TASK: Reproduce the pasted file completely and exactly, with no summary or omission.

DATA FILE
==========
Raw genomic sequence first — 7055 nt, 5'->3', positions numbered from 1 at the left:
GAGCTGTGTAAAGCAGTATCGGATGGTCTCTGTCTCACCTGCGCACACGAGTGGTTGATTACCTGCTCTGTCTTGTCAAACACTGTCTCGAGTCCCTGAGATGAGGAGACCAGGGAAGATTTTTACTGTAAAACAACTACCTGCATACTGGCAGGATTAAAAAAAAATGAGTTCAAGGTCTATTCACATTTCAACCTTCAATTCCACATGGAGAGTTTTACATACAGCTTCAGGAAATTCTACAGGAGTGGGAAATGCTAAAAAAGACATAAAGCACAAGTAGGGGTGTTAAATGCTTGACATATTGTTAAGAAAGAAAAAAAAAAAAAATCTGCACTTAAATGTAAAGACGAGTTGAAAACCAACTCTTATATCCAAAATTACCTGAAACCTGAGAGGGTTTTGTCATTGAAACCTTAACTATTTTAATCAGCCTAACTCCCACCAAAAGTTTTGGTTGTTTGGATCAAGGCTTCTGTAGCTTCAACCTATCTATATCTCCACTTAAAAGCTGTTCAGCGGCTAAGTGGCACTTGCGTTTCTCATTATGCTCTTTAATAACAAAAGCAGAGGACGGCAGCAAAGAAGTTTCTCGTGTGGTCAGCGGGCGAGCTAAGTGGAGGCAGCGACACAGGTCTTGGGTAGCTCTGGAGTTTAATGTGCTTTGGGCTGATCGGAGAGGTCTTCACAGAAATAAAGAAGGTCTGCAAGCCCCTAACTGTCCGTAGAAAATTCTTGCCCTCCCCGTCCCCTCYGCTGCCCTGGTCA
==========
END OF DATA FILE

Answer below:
Raw genomic sequence first — 7055 nt, 5'->3', positions numbered from 1 at the left:
GAGCTGTGTAAAGCAGTATCGGATGGTCTCTGTCTCACCTGCGCACACGAGTGGTTGATTACCTGCTCTGTCTTGTCAAACACTGTCTCGAGTCCCTGAGATGAGGAGACCAGGGAAGATTTTTACTGTAAAACAACTACCTGCATACTGGCAGGATTAAAAAAAAATGAGTTCAAGGTCTATTCACATTTCAACCTTCAATTCCACATGGAGAGTTTTACATACAGCTTCAGGAAATTCTACAGGAGTGGGAAATGCTAAAAAAGACATAAAGCACAAGTAGGGGTGTTAAATGCTTGACATATTGTTAAGAAAGAAAAAAAAAAAAAATCTGCACTTAAATGTAAAGACGAGTTGAAAACCAACTCTTATATCCAAAATTACCTGAAACCTGAGAGGGTTTTGTCATTGAAACCTTAACTATTTTAATCAGCCTAACTCCCACCAAAAGTTTTGGTTGTTTGGATCAAGGCTTCTGTAGCTTCAACCTATCTATATCTCCACTTAAAAGCTGTTCAGCGGCTAAGTGGCACTTGCGTTTCTCATTATGCTCTTTAATAACAAAAGCAGAGGACGGCAGCAAAGAAGTTTCTCGTGTGGTCAGCGGGCGAGCTAAGTGGAGGCAGCGACACAGGTCTTGGGTAGCTCTGGAGTTTAATGTGCTTTGGGCTGATCGGAGAGGTCTTCACAGAAATAAAGAAGGTCTGCAAGCCCCTAACTGTCCGTAGAAAATTCTTGCCCTCCCCGTCCCCTCYGCTGCCCTGGTCA